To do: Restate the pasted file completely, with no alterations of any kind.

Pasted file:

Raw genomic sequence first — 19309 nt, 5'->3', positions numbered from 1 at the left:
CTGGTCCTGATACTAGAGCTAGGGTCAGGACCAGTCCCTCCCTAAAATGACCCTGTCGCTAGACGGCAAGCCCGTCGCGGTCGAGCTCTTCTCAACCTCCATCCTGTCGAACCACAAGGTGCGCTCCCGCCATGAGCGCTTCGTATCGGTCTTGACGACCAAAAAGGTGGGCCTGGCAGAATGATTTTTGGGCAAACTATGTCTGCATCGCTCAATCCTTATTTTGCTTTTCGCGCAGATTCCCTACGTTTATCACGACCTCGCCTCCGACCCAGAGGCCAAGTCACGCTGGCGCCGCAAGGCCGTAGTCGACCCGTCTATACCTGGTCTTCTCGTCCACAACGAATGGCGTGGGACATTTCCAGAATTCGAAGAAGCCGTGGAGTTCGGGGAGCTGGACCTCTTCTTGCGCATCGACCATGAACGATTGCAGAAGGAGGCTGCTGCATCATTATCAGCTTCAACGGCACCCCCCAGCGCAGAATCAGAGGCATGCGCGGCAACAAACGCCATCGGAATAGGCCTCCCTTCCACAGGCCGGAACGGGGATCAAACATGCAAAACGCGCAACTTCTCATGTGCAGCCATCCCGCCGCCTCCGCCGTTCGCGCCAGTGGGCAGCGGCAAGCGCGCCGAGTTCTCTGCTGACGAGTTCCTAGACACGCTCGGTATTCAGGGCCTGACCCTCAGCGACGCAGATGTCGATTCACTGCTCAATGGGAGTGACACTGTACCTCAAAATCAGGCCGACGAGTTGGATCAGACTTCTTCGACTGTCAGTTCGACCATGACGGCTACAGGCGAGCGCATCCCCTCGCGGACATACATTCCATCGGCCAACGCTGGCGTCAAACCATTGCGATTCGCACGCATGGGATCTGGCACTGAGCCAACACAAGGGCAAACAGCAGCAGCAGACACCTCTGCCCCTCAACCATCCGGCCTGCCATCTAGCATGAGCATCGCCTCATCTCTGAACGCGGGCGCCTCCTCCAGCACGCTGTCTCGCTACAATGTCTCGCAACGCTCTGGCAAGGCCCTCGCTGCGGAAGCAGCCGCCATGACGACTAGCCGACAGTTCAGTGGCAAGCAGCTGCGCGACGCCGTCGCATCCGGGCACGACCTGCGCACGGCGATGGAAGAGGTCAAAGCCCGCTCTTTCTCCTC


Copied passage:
Raw genomic sequence first — 19309 nt, 5'->3', positions numbered from 1 at the left:
CTGGTCCTGATACTAGAGCTAGGGTCAGGACCAGTCCCTCCCTAAAATGACCCTGTCGCTAGACGGCAAGCCCGTCGCGGTCGAGCTCTTCTCAACCTCCATCCTGTCGAACCACAAGGTGCGCTCCCGCCATGAGCGCTTCGTATCGGTCTTGACGACCAAAAAGGTGGGCCTGGCAGAATGATTTTTGGGCAAACTATGTCTGCATCGCTCAATCCTTATTTTGCTTTTCGCGCAGATTCCCTACGTTTATCACGACCTCGCCTCCGACCCAGAGGCCAAGTCACGCTGGCGCCGCAAGGCCGTAGTCGACCCGTCTATACCTGGTCTTCTCGTCCACAACGAATGGCGTGGGACATTTCCAGAATTCGAAGAAGCCGTGGAGTTCGGGGAGCTGGACCTCTTCTTGCGCATCGACCATGAACGATTGCAGAAGGAGGCTGCTGCATCATTATCAGCTTCAACGGCACCCCCCAGCGCAGAATCAGAGGCATGCGCGGCAACAAACGCCATCGGAATAGGCCTCCCTTCCACAGGCCGGAACGGGGATCAAACATGCAAAACGCGCAACTTCTCATGTGCAGCCATCCCGCCGCCTCCGCCGTTCGCGCCAGTGGGCAGCGGCAAGCGCGCCGAGTTCTCTGCTGACGAGTTCCTAGACACGCTCGGTATTCAGGGCCTGACCCTCAGCGACGCAGATGTCGATTCACTGCTCAATGGGAGTGACACTGTACCTCAAAATCAGGCCGACGAGTTGGATCAGACTTCTTCGACTGTCAGTTCGACCATGACGGCTACAGGCGAGCGCATCCCCTCGCGGACATACATTCCATCGGCCAACGCTGGCGTCAAACCATTGCGATTCGCACGCATGGGATCTGGCACTGAGCCAACACAAGGGCAAACAGCAGCAGCAGACACCTCTGCCCCTCAACCATCCGGCCTGCCATCTAGCATGAGCATCGCCTCATCTCTGAACGCGGGCGCCTCCTCCAGCACGCTGTCTCGCTACAATGTCTCGCAACGCTCTGGCAAGGCCCTCGCTGCGGAAGCAGCCGCCATGACGACTAGCCGACAGTTCAGTGGCAAGCAGCTGCGCGACGCCGTCGCATCCGGGCACGACCTGCGCACGGCGATGGAAGAGGTCAAAGCCCGCTCTTTCTCCTC